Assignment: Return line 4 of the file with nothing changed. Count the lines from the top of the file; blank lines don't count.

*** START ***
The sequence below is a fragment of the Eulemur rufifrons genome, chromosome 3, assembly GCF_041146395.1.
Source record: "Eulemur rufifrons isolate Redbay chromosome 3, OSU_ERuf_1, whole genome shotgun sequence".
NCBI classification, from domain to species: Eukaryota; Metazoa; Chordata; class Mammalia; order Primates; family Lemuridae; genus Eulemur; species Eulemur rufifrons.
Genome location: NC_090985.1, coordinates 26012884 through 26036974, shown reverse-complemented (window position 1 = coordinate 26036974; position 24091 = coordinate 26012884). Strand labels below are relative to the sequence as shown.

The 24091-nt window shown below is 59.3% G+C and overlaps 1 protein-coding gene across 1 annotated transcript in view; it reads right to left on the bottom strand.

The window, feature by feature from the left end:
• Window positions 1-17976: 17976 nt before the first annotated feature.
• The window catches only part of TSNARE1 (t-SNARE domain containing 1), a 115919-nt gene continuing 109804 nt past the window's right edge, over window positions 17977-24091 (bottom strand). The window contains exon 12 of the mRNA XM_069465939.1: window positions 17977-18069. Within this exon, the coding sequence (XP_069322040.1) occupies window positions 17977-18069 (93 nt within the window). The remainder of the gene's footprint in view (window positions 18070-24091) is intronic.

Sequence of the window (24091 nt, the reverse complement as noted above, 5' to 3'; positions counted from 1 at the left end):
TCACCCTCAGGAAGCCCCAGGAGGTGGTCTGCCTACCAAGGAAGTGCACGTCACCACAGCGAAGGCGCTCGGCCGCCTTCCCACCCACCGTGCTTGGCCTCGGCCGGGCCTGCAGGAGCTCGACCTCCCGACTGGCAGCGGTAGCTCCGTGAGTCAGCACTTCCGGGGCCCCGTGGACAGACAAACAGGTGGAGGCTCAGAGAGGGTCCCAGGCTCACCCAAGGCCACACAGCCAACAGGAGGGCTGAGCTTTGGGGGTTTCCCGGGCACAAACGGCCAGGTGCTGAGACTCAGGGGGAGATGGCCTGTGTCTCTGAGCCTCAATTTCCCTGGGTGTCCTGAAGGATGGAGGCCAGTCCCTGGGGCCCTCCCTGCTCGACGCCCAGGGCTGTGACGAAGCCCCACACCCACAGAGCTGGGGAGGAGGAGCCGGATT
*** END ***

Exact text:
Genome location: NC_090985.1, coordinates 26012884 through 26036974, shown reverse-complemented (window position 1 = coordinate 26036974; position 24091 = coordinate 26012884). Strand labels below are relative to the sequence as shown.